[Spellyans] Late Cornish adaptations
njawilliams at gmail.com
Sun Aug 3 18:40:42 IST 2008
Lhuyd shows, though, that it is OC /iw/ that remained distinct until
Really? So it's piu always?
Piua or medh an dzhei? Pìu a ’ryg an bad-ober? Piu a ’ryg an bad-ober?
Dzhûan; mar nyz medra dheffa previ peu a ’ryg an bad-ober; mî a vedn
What about that peu of Lhuyd's? And his: Peua ez enna en bar’ Deu
And that is the same as pew in
Pew vedna why gawas rag seera rag guz flo? in the LC song. The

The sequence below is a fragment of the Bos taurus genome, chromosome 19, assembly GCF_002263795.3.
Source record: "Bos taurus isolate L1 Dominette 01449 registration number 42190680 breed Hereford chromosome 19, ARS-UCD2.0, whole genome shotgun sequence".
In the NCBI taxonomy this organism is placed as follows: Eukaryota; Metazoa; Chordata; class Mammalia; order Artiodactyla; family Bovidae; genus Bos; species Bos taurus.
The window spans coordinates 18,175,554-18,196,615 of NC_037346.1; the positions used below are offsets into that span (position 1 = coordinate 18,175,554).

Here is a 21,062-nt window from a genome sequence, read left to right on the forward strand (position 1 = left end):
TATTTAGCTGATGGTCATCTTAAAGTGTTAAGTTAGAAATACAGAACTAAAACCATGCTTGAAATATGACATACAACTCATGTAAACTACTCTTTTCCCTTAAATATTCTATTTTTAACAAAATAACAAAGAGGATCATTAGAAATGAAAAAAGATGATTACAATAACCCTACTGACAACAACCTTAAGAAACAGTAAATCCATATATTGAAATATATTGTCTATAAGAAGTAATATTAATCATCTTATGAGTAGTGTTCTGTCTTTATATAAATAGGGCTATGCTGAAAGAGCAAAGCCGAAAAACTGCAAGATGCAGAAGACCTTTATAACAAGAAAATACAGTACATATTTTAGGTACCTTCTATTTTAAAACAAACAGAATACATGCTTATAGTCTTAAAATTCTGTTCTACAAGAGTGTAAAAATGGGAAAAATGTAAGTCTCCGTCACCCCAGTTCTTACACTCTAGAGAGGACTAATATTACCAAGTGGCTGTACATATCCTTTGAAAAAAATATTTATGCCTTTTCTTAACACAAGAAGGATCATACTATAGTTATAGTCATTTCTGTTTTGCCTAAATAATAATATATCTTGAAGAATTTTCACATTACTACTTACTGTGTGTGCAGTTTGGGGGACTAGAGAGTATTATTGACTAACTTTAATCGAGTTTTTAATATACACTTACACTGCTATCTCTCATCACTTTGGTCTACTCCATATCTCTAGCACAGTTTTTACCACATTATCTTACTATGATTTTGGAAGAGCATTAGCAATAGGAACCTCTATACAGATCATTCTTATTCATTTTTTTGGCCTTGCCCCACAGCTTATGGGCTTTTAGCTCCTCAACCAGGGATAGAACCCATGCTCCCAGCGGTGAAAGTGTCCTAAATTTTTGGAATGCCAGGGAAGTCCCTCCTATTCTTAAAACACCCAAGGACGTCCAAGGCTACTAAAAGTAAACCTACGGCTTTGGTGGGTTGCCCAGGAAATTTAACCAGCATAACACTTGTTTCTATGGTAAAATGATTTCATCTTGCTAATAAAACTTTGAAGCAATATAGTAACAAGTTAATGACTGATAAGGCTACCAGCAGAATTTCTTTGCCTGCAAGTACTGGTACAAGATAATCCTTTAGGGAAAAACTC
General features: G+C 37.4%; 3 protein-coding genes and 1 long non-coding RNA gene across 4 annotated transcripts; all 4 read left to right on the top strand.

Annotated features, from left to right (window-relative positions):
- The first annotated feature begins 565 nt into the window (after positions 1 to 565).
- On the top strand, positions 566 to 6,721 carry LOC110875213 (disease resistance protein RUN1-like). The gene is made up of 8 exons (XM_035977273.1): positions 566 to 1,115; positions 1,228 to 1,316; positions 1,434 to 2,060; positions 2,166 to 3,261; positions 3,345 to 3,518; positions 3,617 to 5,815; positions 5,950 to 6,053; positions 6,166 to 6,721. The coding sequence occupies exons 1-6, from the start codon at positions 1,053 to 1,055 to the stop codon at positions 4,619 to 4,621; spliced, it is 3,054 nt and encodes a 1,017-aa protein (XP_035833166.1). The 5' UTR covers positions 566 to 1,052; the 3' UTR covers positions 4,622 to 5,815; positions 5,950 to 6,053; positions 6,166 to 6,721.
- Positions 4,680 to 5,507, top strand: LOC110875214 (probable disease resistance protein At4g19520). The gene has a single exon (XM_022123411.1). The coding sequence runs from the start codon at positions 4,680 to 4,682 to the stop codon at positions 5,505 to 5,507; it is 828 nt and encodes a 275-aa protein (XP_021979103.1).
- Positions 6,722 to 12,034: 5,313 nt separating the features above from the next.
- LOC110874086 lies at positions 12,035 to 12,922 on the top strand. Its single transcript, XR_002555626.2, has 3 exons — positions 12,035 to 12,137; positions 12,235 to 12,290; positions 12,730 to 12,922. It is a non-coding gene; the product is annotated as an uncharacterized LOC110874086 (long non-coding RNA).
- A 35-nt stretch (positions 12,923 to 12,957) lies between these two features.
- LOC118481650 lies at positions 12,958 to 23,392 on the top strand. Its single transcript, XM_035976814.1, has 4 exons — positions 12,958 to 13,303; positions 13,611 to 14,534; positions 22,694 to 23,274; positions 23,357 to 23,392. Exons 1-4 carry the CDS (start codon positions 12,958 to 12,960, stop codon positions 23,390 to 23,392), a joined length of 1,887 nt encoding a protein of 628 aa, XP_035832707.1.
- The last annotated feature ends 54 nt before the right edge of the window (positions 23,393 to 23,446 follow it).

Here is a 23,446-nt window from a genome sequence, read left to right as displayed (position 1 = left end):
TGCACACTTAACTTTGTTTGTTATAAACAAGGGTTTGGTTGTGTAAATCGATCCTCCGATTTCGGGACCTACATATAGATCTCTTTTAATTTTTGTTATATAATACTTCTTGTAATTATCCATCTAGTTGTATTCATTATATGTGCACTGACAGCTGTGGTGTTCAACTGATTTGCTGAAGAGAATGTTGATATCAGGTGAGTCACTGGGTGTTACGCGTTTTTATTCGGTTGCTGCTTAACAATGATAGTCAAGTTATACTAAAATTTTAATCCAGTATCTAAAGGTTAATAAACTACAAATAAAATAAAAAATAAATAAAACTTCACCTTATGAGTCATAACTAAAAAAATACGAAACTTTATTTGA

spelling <pew> 'who' occurs over 20 times
in MC. Are you claiming that the sound meant is [piw]?
And I suppose you will say that 'colour' is *liw in LC. How then do
you account for
ha frutes teke aga lew in CW?
And would you write <gwiw>?
The spelling <guew> occurs seven times in BK. In PA it's gweff.
OC iu fell together with eu in stressed monosyllables. In disyllables
OC eu has a tendency to become ow from the earliest
MC. That is why one finds dowlyn 'knees' in PA.
Even if iw and ew were different in MC and LC, the graph iw is wholly
There is no need to defend KK spellings.
On 3 Aug 2008, at 15:11, Daniel Prohaska wrote:
> Lhuyd shows, though, that it is OC /iw/ that remained distinct until
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